Do work deadlines keep you up at night? Do you drag yourself to work bleary-eyed and down countless cups of coffee?
Now’s the time to reverse those habits. May is Better Sleep Month, so it’s time to improve your sleep schedule.
Getting better sleep will have big impacts on your mind and body. Here’s why you should prioritize better sleep, and how you can do so even as a busy 9-5er.
Why You Should Try to Get Better Sleep
Physical Affects of Poor Sleep
Getting too little or poor sleep does more than just make you uncomfortable and irritable — it can also have more lasting physical affects. Research has shown that poor sleep puts people at higher risk for several potentially-fatal conditions, including:
- High blood pressure
- Heart disease
- Heart failure
- Type 2 diabetes
Studies have even shown that women have it harder than men when it comes to feeling a lack of better sleep. Their heart disease risk is higher than men, and they could also suffer from depression, blood clots, and increased inflammation markers, meaning they feel more pain throughout the day.
Getting better sleep will also promote your mental health. Poor sleep hurts your cognitive processes, affecting your attention span, how alert you are, how well you can concentrate, and your problem-solving abilities. This means you won’t learn as well, and you won’t be nearly as productive. You can even suffer from memory loss, as you may not fall into a deep enough sleep to preserve and consolidate your memories.
Furthermore, extensive research has shown that lack of sleep affects decision-making. Essentially, those who get better sleep are less likely to take unwise risks, while those who get poor sleep make more dangerous or unsound decisions. This includes seemingly innocent decisions, such as whether to eat that extra slice of cake, or potentially fatal choices, like whether to try and make it through the intersection when the light turns yellow.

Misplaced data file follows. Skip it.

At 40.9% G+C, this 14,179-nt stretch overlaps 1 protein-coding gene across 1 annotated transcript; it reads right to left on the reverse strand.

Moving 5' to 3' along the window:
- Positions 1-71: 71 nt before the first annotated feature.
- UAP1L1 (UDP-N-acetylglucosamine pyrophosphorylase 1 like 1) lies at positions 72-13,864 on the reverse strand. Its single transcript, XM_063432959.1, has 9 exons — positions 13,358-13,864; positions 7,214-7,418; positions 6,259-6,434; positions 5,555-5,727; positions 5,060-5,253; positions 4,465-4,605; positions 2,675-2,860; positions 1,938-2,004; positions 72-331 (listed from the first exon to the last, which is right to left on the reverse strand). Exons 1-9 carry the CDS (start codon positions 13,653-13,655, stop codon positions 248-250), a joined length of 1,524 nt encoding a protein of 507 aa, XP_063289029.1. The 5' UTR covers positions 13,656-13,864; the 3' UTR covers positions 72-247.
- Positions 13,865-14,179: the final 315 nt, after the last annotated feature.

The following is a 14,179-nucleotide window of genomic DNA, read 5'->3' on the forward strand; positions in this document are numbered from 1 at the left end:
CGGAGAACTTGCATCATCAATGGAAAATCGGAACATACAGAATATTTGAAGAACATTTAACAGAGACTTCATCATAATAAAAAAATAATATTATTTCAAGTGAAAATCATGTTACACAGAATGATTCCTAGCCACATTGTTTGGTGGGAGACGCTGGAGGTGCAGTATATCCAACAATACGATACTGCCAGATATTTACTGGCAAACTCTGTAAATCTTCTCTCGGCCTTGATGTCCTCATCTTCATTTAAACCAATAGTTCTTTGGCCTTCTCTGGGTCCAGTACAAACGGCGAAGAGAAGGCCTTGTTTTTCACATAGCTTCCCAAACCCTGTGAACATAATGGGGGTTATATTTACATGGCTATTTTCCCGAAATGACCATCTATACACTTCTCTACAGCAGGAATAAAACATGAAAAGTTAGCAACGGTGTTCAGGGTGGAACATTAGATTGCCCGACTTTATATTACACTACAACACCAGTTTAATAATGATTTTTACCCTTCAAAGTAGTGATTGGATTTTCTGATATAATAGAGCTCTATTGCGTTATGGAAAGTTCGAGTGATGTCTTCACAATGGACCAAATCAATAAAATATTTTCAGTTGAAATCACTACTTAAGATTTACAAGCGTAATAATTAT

Costs of Poor Sleep
According to the National Center on Sleep Disorders Research, sleep disorders, deprivation, and overall sleepiness cost $15.9 million directly and $50 – $100 billion indirectly on an annual basis.
Tips for Getting Better Sleep
Clearly, getting better sleep should be at the top of your to-do list. But how can you accomplish that? Here are our tips for sleeping well:
- Develop a consistent nighttime routine to get your sleep schedule on track
- Don’t let yourself sleep in on the weekends, as this can disrupt your weekday schedule
- Avoid drinking caffeine 4-6 hours before your bed time
- Don’t eat a heavy meal before sleep
- Exercise regularly
- Create an environment conducive for sleep (minimal noise, light, and heat or cold)
Address Successful Sleep Habits in Your Workplace Wellness Program
If you feel your coworkers or employees would benefit from information on why and how to get better sleep, talk to Test Smartly Labs today. We are workplace wellness experts, and we can discuss how to incorporate this topic into your new or existing program.
Find your nearest wellness-certified Test Smartly Labs to get started today!